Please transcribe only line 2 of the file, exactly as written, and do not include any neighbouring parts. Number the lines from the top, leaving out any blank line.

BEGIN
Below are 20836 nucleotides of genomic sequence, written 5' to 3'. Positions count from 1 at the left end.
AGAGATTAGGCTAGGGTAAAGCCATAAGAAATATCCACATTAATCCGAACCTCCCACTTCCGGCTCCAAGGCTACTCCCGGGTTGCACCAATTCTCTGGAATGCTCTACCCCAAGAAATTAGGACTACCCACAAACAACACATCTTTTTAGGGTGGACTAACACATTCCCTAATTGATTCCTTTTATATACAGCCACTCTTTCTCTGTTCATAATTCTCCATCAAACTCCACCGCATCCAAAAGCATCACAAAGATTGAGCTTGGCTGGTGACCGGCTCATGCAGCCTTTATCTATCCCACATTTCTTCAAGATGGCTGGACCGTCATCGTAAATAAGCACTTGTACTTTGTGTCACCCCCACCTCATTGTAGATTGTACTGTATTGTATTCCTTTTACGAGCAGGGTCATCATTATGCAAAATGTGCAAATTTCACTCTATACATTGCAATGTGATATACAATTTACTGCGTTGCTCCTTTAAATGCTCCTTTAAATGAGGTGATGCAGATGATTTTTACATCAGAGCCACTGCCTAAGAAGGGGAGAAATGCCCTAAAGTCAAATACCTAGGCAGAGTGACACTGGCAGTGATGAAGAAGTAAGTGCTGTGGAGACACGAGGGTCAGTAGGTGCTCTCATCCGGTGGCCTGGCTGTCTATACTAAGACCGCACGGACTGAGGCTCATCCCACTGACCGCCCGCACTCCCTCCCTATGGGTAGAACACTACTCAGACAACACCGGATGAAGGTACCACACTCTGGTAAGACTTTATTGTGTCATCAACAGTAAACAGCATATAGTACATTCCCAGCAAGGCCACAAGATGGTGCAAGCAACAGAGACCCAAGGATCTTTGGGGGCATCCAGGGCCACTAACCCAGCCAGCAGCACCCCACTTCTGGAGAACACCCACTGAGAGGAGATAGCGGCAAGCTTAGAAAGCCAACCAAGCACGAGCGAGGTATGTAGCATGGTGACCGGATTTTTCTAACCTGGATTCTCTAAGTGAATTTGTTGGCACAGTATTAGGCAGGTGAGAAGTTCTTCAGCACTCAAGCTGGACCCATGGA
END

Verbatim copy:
AGAGATTAGGCTAGGGTAAAGCCATAAGAAATATCCACATTAATCCGAACCTCCCACTTCCGGCTCCAAGGCTACTCCCGGGTTGCACCAATTCTCTGGAATGCTCTACCCCAAGAAATTAGGACTACCCACAAACAACACATCTTTTTAGGGTGGACTAACACATTCCCTAATTGATTCCTTTTATATACAGCCACTCTTTCTCTGTTCATAATTCTCCATCAAACTCCACCGCATCCAAAAGCATCACAAAGATTGAGCTTGGCTGGTGACCGGCTCATGCAGCCTTTATCTATCCCACATTTCTTCAAGATGGCTGGACCGTCATCGTAAATAAGCACTTGTACTTTGTGTCACCCCCACCTCATTGTAGATTGTACTGTATTGTATTCCTTTTACGAGCAGGGTCATCATTATGCAAAATGTGCAAATTTCACTCTATACATTGCAATGTGATATACAATTTACTGCGTTGCTCCTTTAAATGCTCCTTTAAATGAGGTGATGCAGATGATTTTTACATCAGAGCCACTGCCTAAGAAGGGGAGAAATGCCCTAAAGTCAAATACCTAGGCAGAGTGACACTGGCAGTGATGAAGAAGTAAGTGCTGTGGAGACACGAGGGTCAGTAGGTGCTCTCATCCGGTGGCCTGGCTGTCTATACTAAGACCGCACGGACTGAGGCTCATCCCACTGACCGCCCGCACTCCCTCCCTATGGGTAGAACACTACTCAGACAACACCGGATGAAGGTACCACACTCTGGTAAGACTTTATTGTGTCATCAACAGTAAACAGCATATAGTACATTCCCAGCAAGGCCACAAGATGGTGCAAGCAACAGAGACCCAAGGATCTTTGGGGGCATCCAGGGCCACTAACCCAGCCAGCAGCACCCCACTTCTGGAGAACACCCACTGAGAGGAGATAGCGGCAAGCTTAGAAAGCCAACCAAGCACGAGCGAGGTATGTAGCATGGTGACCGGATTTTTCTAACCTGGATTCTCTAAGTGAATTTGTTGGCACAGTATTAGGCAGGTGAGAAGTTCTTCAGCACTCAAGCTGGACCCATGGA